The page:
If you could vote in the last general election, you can vote in the EU referendum.
Who can’t vote?
The flipside of “who can vote” is “who can’t vote”.
You can’t vote in the referendum if you’re under 18, even in Scotland, where people that age could vote in the independence referendum.
And you can’t vote if you’re an EU citizen living here, unless you’re from Ireland, Malta or Cyprus. Ireland has always had special treatment, and the other two countries are in the Commonwealth as well as the EU.
British citizens living abroad for more than 15 years can’t vote either. This was unsuccesssfully challenged in the courts.
The Electoral Commission, which will oversee the referendum, has more information here.
Got more EU referendum questions?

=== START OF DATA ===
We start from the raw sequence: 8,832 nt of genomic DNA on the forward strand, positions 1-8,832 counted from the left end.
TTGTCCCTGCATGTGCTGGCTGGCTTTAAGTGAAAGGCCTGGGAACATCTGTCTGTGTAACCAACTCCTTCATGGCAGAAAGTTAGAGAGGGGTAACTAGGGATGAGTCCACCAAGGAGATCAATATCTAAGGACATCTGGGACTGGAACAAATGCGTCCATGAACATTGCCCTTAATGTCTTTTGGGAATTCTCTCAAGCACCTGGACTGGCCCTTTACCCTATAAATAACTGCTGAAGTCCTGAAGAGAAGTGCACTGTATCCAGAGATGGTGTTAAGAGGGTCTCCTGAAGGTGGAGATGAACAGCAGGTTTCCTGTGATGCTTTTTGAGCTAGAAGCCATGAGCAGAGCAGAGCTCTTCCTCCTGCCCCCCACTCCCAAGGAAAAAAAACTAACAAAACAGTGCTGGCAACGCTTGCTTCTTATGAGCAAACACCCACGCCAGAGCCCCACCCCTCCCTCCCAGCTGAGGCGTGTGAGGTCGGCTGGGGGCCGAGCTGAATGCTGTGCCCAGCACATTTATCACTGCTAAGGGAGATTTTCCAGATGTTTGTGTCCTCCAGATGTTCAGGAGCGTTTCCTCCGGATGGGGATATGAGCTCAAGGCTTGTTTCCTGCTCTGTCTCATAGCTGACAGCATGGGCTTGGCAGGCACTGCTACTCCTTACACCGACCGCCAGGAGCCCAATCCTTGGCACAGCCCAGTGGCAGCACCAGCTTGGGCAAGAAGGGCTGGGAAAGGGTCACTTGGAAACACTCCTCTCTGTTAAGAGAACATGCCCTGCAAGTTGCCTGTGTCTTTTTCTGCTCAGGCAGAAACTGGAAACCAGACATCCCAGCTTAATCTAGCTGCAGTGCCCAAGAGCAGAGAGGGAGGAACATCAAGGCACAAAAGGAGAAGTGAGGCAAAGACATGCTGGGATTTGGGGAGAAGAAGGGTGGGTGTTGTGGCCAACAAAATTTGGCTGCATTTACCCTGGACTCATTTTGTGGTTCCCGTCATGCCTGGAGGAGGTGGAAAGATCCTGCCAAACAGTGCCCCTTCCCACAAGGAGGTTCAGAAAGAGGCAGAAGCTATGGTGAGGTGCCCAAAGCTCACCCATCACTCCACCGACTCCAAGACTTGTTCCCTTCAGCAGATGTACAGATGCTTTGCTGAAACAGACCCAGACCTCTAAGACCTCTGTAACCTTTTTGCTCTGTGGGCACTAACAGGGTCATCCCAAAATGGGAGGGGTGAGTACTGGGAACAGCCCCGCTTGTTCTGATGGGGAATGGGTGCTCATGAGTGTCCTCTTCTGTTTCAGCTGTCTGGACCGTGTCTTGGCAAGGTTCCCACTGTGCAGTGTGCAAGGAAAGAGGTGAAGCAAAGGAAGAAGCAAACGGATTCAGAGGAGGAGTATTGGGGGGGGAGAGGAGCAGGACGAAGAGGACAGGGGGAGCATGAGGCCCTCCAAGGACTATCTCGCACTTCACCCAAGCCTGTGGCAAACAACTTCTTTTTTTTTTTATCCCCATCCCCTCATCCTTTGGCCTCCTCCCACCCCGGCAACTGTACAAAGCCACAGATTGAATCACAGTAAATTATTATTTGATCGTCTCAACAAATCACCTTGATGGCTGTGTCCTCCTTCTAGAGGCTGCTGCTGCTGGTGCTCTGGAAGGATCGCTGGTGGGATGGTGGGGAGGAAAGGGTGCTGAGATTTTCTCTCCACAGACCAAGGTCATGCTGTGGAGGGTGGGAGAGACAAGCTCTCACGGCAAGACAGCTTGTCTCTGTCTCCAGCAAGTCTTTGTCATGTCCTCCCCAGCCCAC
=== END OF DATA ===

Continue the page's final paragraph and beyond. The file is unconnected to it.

This piece was written because a number of readers asked us to using Ask Full Fact.
If you want us to answer your question about the EU referendum, go to fullfact.org/ask, where you can submit questions and vote for other suggestions to take priority.
This series of articles answers the most popular Google searches about the European Union and the EU referendum on 23 June.
Politicians shouldn’t get away with misleading us—can you help?
As the UK’s independent factchecking charity, Full Fact relies on our supporters’ generosity to hold public figures to account and push for higher standards of debate.
But with a new prime minister on the way, and the possibility of a general election, we need your help more than ever to ensure that everyone can get the facts they need, on the issues that matter most.